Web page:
Congressional decisions over the last two months to restrict American arms sales to Saudi Arabia generated shockwaves in Riyadh.
Sustained political pressure over the murder of Saudi journalist Jamal Khashoggi and the ongoing humanitarian crisis in Yemen has turned what the Kingdom had long seen as an all-weather ally into a partner subject to increasing conditions of engagement.
This shift closely mirrors developments in the European Union and UK. Many EU states have stopped granting export licences and the UK appeals court recently obliged the government to reconsider the basis on which it has granted export licences to Saudi Arabia.
Though President Donald Trump moved to veto congressional decisions over arms sales, policy makers in Saudi Arabia have increasingly moved to reduce their dependence on American and European arms sales in recent months.
Two developments in this regard should prove interesting to defence observers. Firstly, according to Stratfor, an American geopolitical intelligence advisory, arms ties between Riyadh and Beijing have increased significantly in recent months.
Saudi Arabia has reportedly significantly expanded its ballistic missile program with the help of China. Saudi Arabia has long been barred from purchasing ballistic missiles from the US under regulations set forth by the 1987 Missile Technology Control Regime, an informal pact aimed at preventing the sale of rockets capable of carrying weapons of mass destruction.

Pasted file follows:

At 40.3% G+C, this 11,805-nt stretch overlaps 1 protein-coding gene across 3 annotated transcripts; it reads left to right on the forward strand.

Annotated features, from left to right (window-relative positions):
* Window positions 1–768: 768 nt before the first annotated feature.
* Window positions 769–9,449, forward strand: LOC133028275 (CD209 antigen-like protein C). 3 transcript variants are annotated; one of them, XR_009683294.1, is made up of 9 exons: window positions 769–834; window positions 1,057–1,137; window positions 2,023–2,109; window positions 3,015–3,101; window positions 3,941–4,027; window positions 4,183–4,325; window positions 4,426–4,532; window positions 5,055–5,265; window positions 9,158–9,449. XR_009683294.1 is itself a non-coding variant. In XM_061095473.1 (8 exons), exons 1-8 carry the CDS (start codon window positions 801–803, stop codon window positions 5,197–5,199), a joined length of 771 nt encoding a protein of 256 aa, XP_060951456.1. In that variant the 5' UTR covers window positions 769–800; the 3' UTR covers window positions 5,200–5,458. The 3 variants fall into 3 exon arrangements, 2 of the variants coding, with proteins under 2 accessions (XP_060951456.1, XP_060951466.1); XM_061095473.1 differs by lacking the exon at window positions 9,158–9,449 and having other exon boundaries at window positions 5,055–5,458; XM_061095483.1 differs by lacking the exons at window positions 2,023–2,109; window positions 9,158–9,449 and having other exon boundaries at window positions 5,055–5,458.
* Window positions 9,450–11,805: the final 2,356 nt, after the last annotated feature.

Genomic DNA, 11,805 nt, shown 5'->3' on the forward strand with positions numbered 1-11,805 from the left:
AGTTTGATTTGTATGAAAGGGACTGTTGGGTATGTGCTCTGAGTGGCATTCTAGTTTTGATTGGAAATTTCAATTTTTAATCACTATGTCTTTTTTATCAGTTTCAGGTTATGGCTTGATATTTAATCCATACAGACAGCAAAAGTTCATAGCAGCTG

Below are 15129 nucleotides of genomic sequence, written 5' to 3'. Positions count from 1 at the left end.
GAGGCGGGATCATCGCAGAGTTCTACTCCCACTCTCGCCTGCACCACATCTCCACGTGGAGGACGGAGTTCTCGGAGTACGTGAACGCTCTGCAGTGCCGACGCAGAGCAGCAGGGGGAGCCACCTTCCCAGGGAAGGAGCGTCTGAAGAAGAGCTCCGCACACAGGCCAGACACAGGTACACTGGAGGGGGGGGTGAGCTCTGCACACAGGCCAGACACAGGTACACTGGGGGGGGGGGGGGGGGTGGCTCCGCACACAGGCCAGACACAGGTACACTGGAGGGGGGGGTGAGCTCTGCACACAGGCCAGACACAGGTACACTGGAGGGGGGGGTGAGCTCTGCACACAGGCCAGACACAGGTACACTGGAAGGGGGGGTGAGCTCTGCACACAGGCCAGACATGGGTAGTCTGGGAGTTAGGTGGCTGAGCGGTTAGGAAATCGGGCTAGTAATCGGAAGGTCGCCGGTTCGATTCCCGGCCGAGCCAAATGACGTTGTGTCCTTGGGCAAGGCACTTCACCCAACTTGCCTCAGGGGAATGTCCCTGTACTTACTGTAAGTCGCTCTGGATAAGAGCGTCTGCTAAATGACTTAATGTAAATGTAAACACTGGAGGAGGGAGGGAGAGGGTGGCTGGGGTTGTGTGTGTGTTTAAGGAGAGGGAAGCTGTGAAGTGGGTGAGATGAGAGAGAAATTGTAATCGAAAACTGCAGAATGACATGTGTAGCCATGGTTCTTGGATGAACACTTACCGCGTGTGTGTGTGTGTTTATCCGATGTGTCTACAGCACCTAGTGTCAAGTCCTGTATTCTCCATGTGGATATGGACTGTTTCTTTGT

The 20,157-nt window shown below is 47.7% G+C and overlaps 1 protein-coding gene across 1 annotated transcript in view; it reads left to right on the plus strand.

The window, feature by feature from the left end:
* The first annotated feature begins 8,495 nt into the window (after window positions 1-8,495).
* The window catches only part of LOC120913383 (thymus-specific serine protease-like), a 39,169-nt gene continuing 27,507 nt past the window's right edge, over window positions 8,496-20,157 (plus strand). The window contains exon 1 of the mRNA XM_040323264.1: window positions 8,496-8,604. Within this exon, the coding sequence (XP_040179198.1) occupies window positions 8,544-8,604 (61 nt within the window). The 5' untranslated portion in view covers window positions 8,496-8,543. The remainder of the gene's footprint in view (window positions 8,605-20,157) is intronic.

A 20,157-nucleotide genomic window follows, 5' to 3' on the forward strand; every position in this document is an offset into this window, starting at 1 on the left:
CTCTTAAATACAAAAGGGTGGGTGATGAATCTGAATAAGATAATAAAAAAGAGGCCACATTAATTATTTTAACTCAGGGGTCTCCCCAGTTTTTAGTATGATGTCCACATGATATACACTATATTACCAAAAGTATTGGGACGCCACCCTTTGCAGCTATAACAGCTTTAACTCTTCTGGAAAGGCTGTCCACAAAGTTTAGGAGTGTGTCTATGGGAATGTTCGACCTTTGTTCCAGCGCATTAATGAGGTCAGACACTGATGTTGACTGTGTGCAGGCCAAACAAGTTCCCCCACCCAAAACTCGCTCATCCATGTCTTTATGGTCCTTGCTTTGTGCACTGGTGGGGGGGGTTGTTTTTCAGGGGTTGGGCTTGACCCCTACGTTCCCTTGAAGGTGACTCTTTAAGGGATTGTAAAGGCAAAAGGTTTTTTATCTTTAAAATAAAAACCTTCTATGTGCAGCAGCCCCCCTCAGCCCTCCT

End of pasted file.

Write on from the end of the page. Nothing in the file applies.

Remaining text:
Yet as American policy makers have come under increasing pressure over relations with the Kingdom and Saudi officials have sought to signal military strength to its regional foes, primarily Iran, a new relationship of convenience has been established with China, a power keen to expand its influence in an increasingly contested region.
a new relationship of convenience has been established with China, a power keen to expand its influence in an increasingly contested region.
Saudi efforts to build an indigenous industry for the production of arms may prove a more important long-term development. In late 2017, the Kingdom formed Saudi Arabian Military Industries (SAMI), a state-owned company tasked with the development of high-tech armaments and the provision of defence electronics and munitions to aid internal and external security on land and sea and in the air.
The company, owned by the country’s Sovereign Wealth Fund hopes to be among the top 25 aerospace and defence companies in the world by 2030, and hopes that its negotiation of ‘localisation’ contracts with foreign defence companies, which would oblige that 50% of work on armaments acquired by the Kingdom be carried out domestically, will bring in 40,000 direct jobs and 100,000 direct jobs over the next decade.
In addition, new government agency, the General Authority for Military Industries, has been established to coordinate research and development on military technology.
It is hoped that the development of an indigenous defence industry, which has forged lucrative recent partnerships with the world’s leading defence and aerospace companies including BAE Systems, Lockheed Martin, Raytheon and Boeing, will ween the Kingdom off dependence on foreign arms, giving it more room to manoeuvre in relation to its increasingly autonomous foreign policy decision making. According to the Stockholm International Peace Research, Saudi Arabia’s voracious appetite for high tech weaponry cost it 13 Billion JOD between 2010-2017.
According to the Stockholm International Peace Research, Saudi Arabia’s voracious appetite for high tech weaponry cost it 13 Billion JOD between 2010-2017.